2020 is the second straight season in which Waller has compiled over 1,000 passing yards, and he’s still got a game left to tack on a few more. He’s also been named to the Pro Bowl for the first time in his five NFL seasons. Waller certainly took a long time to truly blossom — he never topped 100 yards in a season until 2019 — but when he finally broke out last year, he put NFL defenses on notice with a 1,145-yard campaign.
5th Place: Rich Caster, New York Jets (204 Yards)
September 24th, 1972 vs. Baltimore Colts
Caster’s big day against Baltimore was unique and eyebrow-raising for a few different reasons. The first is that his 204 yards came on just six receptions from aging quarterback Johnny Unitas, meaning he averaged a stunning 34 yards per catch. The second is that half of those receptions went for touchdowns. It was also just the third game in history that saw a tight end eclipse 180 receiving yards.
To this day, Rich Caster still owns a top 250 spot on the all-time receiving leaders list (he checks in at 247 with 5,515 career yards). Caster never topped over 1,000 yards in a single season, but he enjoyed a long and productive 13-year career during which he managed to post several above-average seasons.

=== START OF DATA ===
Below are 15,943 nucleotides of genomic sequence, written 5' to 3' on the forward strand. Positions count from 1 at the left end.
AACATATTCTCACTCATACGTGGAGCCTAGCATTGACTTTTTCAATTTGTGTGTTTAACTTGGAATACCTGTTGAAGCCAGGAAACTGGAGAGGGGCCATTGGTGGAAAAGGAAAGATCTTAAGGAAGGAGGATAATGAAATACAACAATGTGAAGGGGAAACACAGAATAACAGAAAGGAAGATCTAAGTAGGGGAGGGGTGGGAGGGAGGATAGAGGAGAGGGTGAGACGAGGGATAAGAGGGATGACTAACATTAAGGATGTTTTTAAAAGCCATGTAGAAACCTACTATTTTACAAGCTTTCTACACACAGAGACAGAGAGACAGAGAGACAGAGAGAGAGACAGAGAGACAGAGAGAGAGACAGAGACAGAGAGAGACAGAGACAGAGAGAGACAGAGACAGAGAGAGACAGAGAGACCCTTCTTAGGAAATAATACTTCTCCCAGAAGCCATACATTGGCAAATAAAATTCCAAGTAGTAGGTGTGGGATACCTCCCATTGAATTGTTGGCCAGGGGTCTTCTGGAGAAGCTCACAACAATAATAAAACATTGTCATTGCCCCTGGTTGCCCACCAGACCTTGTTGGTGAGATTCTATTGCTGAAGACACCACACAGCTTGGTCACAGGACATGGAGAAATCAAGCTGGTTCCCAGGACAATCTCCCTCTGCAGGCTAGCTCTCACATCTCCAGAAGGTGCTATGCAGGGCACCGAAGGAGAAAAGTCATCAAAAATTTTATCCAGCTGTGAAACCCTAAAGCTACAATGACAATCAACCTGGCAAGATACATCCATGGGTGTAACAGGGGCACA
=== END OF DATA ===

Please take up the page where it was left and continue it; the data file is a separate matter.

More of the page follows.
4th Place: Pete Retzlaff, Philadelphia Eagles (204 Yards)
November 14th, 1965 vs. Washington Redskins
The year before the big NFL merger, Pete “Baron” Retzlaff became the second tight end ever to surpass 200 receiving yards in a game when he caught seven long passes for an average of 29 yards apiece. The performance came during his age-34 season, when he proved he still had plenty left to offer. In fact, it was the best season of his 11-year career; he accrued 1,190 receiving yards and earned First Team All-Pro honors.
In fact, Retzlaff made the Pro Bowl five separate times throughout his career, including a three-year streak from 1963-1965. On the whole, he ended his playing days with 7,412 receiving yards and 47 touchdowns, all of them with the Philadelphia Eagles franchise. One fun fact about Retzlaff is that he actually had negative rushing yards for his career, though that fact probably isn’t as fun for him as it is for you and I.
3rd Place: George Kittle, San Francisco Giants (210 Yards)
December 9th, 2018 vs. Denver Broncos
Though Kittle’s 15 catches on 15 targets for 183 yards earlier this year was probably more mind-blowing on the whole, his highest receiving total came two years ago and was impressive for an entirely different reason. Kittle managed to compile all 210 of those yards in the first half of that game. The main highlight was an 85-yard catch-and-run in which Kittle showed off his otherworldly speed.